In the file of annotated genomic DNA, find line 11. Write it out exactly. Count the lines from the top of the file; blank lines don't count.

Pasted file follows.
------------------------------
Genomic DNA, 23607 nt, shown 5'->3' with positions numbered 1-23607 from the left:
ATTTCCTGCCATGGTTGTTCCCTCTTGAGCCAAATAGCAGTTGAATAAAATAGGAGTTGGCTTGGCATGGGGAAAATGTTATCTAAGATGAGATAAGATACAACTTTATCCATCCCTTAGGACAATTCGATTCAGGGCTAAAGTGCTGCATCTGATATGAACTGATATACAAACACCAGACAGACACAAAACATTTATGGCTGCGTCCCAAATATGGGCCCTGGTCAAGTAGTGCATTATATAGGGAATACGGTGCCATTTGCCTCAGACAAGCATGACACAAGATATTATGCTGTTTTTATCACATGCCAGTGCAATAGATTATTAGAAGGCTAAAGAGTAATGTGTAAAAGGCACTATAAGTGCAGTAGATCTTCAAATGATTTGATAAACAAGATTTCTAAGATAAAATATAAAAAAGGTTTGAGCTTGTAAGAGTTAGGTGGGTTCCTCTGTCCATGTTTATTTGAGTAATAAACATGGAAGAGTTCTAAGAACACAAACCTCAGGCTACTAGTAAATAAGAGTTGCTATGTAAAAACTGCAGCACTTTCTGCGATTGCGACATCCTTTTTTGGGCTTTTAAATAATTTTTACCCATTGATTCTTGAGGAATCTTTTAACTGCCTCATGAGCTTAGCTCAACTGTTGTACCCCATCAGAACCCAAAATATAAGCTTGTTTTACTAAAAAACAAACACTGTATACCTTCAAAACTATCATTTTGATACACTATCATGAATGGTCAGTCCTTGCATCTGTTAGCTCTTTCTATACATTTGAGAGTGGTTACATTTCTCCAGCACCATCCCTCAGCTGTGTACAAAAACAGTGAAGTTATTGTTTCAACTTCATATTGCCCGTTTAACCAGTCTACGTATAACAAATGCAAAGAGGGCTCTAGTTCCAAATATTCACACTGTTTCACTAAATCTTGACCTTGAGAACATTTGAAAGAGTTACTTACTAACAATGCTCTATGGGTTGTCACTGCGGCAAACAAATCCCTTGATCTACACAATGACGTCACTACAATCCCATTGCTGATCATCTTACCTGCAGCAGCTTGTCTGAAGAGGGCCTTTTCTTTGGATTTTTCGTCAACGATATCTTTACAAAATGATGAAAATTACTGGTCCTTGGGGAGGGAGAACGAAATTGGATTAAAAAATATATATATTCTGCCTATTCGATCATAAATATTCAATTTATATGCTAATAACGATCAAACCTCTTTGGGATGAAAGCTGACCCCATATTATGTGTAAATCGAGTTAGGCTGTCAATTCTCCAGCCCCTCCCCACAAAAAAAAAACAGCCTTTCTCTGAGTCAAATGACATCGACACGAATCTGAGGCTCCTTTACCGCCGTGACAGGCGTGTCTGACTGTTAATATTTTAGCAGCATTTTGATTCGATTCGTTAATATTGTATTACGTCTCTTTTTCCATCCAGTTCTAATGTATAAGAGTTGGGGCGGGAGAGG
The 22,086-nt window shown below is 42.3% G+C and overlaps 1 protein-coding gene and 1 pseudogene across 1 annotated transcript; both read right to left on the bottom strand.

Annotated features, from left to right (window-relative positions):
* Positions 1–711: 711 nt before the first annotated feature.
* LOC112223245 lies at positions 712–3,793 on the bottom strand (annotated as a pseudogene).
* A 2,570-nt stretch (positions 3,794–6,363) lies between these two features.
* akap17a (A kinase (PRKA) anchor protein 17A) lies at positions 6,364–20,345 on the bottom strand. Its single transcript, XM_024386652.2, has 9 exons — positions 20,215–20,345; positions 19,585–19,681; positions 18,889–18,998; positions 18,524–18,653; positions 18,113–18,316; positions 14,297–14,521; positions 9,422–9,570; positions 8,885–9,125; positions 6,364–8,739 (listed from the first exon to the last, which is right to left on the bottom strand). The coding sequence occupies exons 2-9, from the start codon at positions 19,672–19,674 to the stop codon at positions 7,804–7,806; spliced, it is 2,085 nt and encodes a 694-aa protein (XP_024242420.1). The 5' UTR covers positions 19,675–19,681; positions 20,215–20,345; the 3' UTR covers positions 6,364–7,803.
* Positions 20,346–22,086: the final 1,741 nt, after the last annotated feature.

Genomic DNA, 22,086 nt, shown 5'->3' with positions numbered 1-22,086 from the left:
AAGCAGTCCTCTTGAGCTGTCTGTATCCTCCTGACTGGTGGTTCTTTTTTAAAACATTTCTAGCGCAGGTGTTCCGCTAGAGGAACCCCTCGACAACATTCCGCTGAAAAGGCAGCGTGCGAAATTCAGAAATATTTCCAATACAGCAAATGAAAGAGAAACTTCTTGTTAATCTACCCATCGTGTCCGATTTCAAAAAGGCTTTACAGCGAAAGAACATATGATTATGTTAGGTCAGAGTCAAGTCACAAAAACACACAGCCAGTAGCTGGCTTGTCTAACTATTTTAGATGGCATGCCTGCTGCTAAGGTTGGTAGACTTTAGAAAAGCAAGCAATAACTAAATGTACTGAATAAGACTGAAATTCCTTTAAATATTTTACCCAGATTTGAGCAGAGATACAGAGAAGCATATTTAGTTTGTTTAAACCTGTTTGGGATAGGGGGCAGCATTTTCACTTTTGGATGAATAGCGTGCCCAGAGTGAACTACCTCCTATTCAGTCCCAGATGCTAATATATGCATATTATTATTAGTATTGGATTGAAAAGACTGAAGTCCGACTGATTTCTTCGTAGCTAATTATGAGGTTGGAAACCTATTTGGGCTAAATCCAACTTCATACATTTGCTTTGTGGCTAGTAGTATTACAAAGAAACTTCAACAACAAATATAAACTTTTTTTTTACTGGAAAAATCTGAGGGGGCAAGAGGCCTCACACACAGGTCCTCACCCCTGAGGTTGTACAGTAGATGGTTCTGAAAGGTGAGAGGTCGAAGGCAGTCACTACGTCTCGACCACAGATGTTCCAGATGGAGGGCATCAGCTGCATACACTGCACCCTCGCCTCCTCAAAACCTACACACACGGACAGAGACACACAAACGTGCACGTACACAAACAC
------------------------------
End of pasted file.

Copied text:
AAGCAGTCCTCTTGAGCTGTCTGTATCCTCCTGACTGGTGGTTCTTTTTTAAAACATTTCTAGCGCAGGTGTTCCGCTAGAGGAACCCCTCGACAACATTCCGCTGAAAAGGCAGCGTGCGAAATTCAGAAATATTTCCAATACAGCAAATGAAAGAGAAACTTCTTGTTAATCTACCCATCGTGTCCGATTTCAAAAAGGCTTTACAGCGAAAGAACATATGATTATGTTAGGTCAGAGTCAAGTCACAAAAACACACAGCCAGTAGCTGGCTTGTCTAACTATTTTAGATGGCATGCCTGCTGCTAAGGTTGGTAGACTTTAGAAAAGCAAGCAATAACTAAATGTACTGAATAAGACTGAAATTCCTTTAAATATTTTACCCAGATTTGAGCAGAGATACAGAGAAGCATATTTAGTTTGTTTAAACCTGTTTGGGATAGGGGGCAGCATTTTCACTTTTGGATGAATAGCGTGCCCAGAGTGAACTACCTCCTATTCAGTCCCAGATGCTAATATATGCATATTATTATTAGTATTGGATTGAAAAGACTGAAGTCCGACTGATTTCTTCGTAGCTAATTATGAGGTTGGAAACCTATTTGGGCTAAATCCAACTTCATACATTTGCTTTGTGGCTAGTAGTATTACAAAGAAACTTCAACAACAAATATAAACTTTTTTTTTACTGGAAAAATCTGAGGGGGCAAGAGGCCTCACACACAGGTCCTCACCCCTGAGGTTGTACAGTAGATGGTTCTGAAAGGTGAGAGGTCGAAGGCAGTCACTACGTCTCGACCACAGATGTTCCAGATGGAGGGCATCAGCTGCATACACTGCACCCTCGCCTCCTCAAAACCTACACACACGGACAGAGACACACAAACGTGCACGTACACAAACAC